Don't Call Me Princess: Essays on Girls, Women, Sex, and Life

Peggy Orenstein's work might be described as a reckoning with all things "pink." She has often cast her gaze on girlhood and its trappings: princesses, Barbies, Hannah Montana. But just as frequently, she reports on less marketable, more divisive elements of female experience: teen pregnancy, fertility, abortion access, genetic testing and--again with the pink--breast cancer and its omnipresent ribbons. 

Orenstein (Girls and Sex, Cinderella Ate My Daughter) sets her sights on these subjects and more in Don't Call Me Princess: Essays on Girls, Women, Sex, and Life. She takes on noteworthy women, women's bodies, motherhood, girlhood--and, ultimately, boys: "How to Be a Man in the Age of Trump."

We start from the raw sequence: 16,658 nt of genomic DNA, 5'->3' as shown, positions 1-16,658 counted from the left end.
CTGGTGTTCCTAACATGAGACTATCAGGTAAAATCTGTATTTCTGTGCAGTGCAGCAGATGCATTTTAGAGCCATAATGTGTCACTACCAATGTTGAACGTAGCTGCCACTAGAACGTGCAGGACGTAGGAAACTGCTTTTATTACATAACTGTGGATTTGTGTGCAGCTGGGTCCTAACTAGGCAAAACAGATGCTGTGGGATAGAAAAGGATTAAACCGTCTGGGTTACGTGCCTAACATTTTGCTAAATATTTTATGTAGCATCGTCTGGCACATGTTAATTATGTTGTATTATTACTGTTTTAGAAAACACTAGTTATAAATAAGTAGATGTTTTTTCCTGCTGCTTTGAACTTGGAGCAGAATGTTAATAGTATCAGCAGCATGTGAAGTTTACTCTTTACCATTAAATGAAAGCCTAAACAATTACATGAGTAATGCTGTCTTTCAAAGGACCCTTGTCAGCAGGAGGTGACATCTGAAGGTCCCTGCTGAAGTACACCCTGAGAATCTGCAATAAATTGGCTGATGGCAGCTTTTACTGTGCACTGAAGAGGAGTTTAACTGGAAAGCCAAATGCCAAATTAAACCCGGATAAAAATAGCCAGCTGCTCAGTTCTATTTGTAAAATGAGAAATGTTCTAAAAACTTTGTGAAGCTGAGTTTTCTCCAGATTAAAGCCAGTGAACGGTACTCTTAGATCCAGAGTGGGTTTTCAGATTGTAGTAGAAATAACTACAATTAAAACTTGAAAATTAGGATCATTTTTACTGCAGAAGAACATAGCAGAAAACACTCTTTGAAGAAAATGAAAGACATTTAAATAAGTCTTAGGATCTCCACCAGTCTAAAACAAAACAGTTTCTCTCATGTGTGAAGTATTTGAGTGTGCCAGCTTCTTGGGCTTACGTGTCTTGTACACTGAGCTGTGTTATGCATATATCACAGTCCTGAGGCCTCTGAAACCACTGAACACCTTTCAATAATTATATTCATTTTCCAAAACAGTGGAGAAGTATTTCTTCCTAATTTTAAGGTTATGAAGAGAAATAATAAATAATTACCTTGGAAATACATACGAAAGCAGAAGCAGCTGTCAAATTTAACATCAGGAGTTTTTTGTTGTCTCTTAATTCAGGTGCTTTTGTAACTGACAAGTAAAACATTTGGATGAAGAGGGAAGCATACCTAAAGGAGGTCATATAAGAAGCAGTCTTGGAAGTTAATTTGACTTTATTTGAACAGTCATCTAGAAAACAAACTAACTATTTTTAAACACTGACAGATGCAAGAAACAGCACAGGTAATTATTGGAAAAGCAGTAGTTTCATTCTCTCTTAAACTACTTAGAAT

Orenstein punctuates many of her incisive points with wry wit and fresh humor. Breast cancer support groups offer "foxhole sisterhood." Regarding princesses: "To call princesses a 'trend' among girls is like calling Harry Potter a book."

She prefaces each piece with a reflection on her frame of mind during its composition and her current thoughts on the issue. In the preface for her first story on breast cancer, she reflects, "While I repudiate science in this essay, I stand by its emotional truth." And her emotional truths cut deep. After a round of surprising medical results, a member of Orenstein's medical team tells her, "I'm afraid this is a bit like peeling an onion." So, too, is Orenstein's writing. It's layered. It stings. It may very well make you cry--and then do something with it. --Katie Weed, freelance writer and reviewer

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